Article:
I bought the new Apple TV last week. And so far, it seems like a major improvement over its predecessors.
But there’s one thing that still really bugs me: the new Siri remote control — more specifically, its glass touchpad.
I had to keep checking Apple’s website because the touchpad on the remote really doesn’t feel like glass. It doesn’t have that same friction as, say, the glass panels from the iPhone 4S. In the hand, it actually feels like cheap plastic.
This plasticky feel from the touchpad has negative repercussions on the navigation experience on the new Apple TV.
You probably don’t notice this, but when you scroll up or down on the glass screen of an iPhone, iPad, or iPod, you actually feel like you’re touching your content. That’s because of a feature called “inertial scrolling” (it was invented by the same Apple engineer who invented the app dock’s magnification effect in OS X).
Inertial scrolling is a delightful feeling: Depending on how quickly you swipe on the glass touchpad, the screen will continue gliding after your fingers have left the screen, letting you scroll past more content quickly. Once you put a finger back on the glass, the scrolling stops. It allows for simple, fluid, and precise navigation.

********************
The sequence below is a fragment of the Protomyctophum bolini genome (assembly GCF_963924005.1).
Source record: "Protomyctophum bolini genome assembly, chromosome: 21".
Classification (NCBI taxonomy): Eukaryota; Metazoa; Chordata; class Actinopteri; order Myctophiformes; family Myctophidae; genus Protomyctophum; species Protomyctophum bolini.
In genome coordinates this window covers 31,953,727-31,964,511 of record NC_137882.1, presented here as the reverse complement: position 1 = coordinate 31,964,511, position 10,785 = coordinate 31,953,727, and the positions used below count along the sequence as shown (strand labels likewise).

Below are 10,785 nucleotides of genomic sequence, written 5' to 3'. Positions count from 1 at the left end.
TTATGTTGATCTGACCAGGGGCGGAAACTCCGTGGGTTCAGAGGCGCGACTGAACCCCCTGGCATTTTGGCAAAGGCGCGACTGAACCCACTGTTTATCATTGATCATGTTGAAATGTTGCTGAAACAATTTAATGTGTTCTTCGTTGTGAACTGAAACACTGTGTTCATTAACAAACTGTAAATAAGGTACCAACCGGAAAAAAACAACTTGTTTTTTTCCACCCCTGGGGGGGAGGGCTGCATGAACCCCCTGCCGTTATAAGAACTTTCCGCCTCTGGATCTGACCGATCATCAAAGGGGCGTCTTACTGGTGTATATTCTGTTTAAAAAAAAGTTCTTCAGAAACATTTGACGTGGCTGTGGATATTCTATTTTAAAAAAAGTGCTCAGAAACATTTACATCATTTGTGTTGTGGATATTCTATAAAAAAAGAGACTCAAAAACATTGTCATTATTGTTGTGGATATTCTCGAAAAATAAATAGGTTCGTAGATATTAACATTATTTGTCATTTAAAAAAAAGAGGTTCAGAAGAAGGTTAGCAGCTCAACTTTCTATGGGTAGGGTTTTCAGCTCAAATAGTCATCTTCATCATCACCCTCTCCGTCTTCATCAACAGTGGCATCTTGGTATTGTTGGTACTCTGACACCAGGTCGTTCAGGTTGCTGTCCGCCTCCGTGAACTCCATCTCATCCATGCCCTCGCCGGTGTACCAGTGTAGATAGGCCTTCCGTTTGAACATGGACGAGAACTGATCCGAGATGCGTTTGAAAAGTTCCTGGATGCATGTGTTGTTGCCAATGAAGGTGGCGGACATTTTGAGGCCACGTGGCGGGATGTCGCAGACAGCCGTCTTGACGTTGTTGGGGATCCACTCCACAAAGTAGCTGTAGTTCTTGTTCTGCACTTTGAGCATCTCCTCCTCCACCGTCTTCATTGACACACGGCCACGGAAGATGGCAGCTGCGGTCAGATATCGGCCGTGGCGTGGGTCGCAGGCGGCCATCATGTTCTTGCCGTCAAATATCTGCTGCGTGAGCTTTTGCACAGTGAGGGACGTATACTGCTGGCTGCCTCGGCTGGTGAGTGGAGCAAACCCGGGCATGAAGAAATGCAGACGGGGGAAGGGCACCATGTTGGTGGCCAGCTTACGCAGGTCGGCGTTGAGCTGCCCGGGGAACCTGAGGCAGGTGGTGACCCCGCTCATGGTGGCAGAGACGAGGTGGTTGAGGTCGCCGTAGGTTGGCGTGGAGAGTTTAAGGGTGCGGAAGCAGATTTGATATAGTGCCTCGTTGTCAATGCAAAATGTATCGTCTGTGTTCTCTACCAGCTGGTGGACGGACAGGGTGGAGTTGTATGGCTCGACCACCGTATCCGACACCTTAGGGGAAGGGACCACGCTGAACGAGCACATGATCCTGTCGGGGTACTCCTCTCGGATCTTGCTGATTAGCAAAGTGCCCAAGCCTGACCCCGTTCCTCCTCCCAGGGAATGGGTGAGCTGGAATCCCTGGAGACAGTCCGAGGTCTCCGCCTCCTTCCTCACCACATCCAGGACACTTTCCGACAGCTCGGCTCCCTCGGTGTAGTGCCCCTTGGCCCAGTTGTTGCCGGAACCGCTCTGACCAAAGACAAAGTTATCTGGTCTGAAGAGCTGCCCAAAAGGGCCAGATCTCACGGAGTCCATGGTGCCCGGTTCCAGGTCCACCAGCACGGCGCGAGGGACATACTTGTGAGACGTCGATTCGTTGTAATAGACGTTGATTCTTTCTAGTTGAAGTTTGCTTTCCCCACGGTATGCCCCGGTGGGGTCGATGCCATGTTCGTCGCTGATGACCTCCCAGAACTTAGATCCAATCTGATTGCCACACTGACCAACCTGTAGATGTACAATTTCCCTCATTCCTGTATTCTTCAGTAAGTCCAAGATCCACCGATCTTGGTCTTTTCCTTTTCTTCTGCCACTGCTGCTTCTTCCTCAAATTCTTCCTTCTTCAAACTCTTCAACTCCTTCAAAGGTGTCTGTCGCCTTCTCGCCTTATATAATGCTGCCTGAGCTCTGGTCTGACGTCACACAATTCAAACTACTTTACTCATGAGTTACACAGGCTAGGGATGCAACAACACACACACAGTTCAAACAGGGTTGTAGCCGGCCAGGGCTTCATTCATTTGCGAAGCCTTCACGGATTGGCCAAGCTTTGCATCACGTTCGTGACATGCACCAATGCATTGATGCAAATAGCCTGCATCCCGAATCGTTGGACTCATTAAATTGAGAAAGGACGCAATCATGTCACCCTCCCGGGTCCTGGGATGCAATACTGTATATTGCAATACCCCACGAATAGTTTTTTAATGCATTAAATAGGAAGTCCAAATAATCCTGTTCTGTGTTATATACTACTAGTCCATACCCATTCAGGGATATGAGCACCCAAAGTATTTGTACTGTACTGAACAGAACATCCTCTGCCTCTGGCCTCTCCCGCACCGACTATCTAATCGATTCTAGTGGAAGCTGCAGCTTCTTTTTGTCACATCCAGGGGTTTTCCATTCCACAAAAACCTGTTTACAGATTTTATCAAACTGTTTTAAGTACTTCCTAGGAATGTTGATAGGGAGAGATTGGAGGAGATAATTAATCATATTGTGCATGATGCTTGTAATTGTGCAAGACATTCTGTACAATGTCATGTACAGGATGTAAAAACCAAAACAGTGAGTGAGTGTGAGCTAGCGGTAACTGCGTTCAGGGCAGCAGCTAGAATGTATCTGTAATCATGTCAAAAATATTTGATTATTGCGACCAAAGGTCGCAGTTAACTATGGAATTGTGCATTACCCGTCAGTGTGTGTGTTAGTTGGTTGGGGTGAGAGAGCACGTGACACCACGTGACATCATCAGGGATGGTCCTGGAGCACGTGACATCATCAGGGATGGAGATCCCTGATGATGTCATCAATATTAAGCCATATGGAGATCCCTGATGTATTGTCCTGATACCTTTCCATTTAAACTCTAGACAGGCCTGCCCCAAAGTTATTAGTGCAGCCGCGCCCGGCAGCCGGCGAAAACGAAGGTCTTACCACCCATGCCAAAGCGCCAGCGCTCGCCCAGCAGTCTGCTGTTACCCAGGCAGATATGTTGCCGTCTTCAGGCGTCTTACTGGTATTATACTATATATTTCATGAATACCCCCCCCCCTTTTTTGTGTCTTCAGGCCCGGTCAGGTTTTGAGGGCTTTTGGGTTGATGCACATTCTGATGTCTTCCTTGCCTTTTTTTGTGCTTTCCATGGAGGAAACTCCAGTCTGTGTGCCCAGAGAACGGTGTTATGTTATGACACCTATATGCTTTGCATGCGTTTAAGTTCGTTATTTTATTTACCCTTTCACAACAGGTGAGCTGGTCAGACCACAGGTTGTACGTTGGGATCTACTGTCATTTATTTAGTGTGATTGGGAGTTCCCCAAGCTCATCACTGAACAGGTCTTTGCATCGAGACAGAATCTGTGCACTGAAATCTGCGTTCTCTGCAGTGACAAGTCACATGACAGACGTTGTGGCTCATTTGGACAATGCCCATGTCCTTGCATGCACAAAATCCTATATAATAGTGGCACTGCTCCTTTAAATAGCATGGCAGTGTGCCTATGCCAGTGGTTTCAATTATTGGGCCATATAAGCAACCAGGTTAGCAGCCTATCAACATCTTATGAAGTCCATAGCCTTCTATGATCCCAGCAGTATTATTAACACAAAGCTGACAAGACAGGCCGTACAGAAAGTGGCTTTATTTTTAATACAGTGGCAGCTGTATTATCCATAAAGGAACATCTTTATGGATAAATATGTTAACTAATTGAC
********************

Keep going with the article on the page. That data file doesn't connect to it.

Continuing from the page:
The Siri remote for the new Apple TV does not create the same effect.
Inertial scrolling does in fact exist on the Siri remote, but the effect is muted. The on-screen movement doesn’t accurately reflect your swiping — scrolling is staggered and it often stops abruptly, when you don’t intend to stop.
This makes aspects of navigation, like manual search or entering your email address or password, extremely cumbersome. In fact, manual search on the new Apple TV is one of the worst experiences on this new device, which is a shame, since this action actually felt easier with the old remote control (and much easier when you could use your iPhone as the Apple TV remote, but there’s no support for that just yet).
We’ve reached out to Apple to learn more about the glass touchpad in the Siri remote, and how it differs at all from the glass used in other Apple products. We’ll update this story if we hear back.
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